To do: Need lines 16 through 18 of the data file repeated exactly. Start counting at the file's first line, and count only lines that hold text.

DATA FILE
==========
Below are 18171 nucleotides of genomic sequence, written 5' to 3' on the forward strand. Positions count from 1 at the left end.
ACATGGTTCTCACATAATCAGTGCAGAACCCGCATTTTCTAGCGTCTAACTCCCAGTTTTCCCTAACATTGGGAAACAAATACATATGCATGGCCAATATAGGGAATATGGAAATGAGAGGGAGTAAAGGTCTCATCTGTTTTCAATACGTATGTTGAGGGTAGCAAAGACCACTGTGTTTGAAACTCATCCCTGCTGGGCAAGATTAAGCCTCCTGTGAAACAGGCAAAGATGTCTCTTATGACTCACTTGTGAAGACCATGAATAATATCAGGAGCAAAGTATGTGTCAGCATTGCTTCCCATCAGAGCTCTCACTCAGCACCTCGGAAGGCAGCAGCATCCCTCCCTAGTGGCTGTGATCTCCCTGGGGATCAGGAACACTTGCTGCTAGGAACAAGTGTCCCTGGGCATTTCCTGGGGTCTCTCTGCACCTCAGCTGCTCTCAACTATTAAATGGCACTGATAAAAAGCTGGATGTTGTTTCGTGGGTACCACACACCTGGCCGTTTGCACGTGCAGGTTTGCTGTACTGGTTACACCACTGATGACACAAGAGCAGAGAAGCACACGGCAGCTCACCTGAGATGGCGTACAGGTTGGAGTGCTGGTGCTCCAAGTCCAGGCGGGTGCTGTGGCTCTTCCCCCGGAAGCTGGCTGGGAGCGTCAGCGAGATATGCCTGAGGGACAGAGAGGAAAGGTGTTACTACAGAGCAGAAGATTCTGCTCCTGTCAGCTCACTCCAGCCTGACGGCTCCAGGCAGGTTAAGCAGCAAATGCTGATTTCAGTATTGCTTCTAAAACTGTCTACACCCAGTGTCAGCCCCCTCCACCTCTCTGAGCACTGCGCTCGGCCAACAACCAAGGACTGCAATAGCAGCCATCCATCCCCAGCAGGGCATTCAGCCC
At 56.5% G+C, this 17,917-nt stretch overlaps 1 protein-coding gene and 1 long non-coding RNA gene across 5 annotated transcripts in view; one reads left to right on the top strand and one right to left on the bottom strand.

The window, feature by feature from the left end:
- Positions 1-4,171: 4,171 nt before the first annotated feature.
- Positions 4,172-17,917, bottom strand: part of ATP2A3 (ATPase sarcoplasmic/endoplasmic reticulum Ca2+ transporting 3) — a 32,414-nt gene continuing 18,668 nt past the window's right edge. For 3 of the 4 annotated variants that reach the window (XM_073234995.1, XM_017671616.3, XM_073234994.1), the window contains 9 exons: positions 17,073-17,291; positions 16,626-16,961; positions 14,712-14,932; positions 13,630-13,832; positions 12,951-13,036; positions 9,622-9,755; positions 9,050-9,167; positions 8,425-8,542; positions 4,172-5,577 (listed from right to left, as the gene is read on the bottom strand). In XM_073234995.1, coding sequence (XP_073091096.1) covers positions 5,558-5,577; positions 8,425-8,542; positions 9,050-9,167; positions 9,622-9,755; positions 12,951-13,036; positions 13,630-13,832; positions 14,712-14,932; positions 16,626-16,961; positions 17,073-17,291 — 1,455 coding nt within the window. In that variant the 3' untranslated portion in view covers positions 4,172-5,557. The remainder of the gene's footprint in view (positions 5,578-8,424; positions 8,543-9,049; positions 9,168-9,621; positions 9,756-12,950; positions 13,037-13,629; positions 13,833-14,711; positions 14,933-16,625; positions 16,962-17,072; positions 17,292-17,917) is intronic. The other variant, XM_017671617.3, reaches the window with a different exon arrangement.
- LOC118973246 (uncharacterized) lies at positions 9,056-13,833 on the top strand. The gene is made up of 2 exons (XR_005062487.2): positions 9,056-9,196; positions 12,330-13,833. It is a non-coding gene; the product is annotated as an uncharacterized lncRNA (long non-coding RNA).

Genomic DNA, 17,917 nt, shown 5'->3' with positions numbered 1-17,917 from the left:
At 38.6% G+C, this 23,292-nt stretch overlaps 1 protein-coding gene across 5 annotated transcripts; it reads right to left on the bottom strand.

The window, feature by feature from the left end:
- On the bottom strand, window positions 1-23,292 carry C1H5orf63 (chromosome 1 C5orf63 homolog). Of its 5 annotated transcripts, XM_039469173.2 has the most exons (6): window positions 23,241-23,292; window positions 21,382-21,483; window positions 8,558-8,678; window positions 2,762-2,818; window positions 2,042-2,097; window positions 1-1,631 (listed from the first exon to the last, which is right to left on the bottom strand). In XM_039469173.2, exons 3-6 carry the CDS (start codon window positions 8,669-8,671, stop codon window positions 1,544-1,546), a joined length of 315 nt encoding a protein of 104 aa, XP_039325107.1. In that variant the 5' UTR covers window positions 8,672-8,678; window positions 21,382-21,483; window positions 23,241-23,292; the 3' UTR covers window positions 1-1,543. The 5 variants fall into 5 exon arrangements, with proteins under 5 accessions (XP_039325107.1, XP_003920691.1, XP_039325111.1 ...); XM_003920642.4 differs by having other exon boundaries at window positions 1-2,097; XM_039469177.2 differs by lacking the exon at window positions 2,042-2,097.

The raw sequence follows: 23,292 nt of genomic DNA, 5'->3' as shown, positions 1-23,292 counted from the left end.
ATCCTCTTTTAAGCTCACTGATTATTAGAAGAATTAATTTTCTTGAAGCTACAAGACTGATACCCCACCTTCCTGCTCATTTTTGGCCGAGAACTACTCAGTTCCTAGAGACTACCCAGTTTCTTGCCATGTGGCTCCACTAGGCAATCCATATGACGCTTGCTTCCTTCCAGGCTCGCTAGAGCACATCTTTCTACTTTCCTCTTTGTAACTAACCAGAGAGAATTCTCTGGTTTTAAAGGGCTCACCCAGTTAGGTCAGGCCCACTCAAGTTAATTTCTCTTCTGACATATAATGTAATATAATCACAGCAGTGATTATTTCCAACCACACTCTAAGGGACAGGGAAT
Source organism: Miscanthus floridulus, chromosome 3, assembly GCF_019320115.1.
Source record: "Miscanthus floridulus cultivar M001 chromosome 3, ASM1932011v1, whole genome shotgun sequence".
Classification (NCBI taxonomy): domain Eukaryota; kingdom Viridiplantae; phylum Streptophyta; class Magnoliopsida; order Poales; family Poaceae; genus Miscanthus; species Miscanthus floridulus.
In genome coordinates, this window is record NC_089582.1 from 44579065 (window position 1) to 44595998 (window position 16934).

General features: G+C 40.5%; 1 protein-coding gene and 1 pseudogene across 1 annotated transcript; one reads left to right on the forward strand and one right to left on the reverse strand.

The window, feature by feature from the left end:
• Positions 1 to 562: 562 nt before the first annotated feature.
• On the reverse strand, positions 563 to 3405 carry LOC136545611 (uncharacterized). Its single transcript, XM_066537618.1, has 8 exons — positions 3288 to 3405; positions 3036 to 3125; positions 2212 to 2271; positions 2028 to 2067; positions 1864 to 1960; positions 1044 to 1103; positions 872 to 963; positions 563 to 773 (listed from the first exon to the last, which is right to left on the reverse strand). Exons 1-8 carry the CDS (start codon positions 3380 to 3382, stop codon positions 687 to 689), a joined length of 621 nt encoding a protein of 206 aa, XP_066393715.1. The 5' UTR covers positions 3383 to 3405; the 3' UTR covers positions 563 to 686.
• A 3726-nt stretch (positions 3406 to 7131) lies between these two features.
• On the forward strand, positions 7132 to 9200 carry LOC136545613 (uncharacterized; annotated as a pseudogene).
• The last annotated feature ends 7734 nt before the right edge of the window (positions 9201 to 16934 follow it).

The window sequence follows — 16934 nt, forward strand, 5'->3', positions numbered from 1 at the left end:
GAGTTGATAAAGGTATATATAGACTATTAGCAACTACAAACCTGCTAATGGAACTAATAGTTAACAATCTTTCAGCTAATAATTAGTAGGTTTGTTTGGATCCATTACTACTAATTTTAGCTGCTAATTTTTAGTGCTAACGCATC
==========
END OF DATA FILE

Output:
Classification (NCBI taxonomy): domain Eukaryota; kingdom Viridiplantae; phylum Streptophyta; class Magnoliopsida; order Poales; family Poaceae; genus Miscanthus; species Miscanthus floridulus.
In genome coordinates, this window is record NC_089582.1 from 44579065 (window position 1) to 44595998 (window position 16934).

General features: G+C 40.5%; 1 protein-coding gene and 1 pseudogene across 1 annotated transcript; one reads left to right on the forward strand and one right to left on the reverse strand.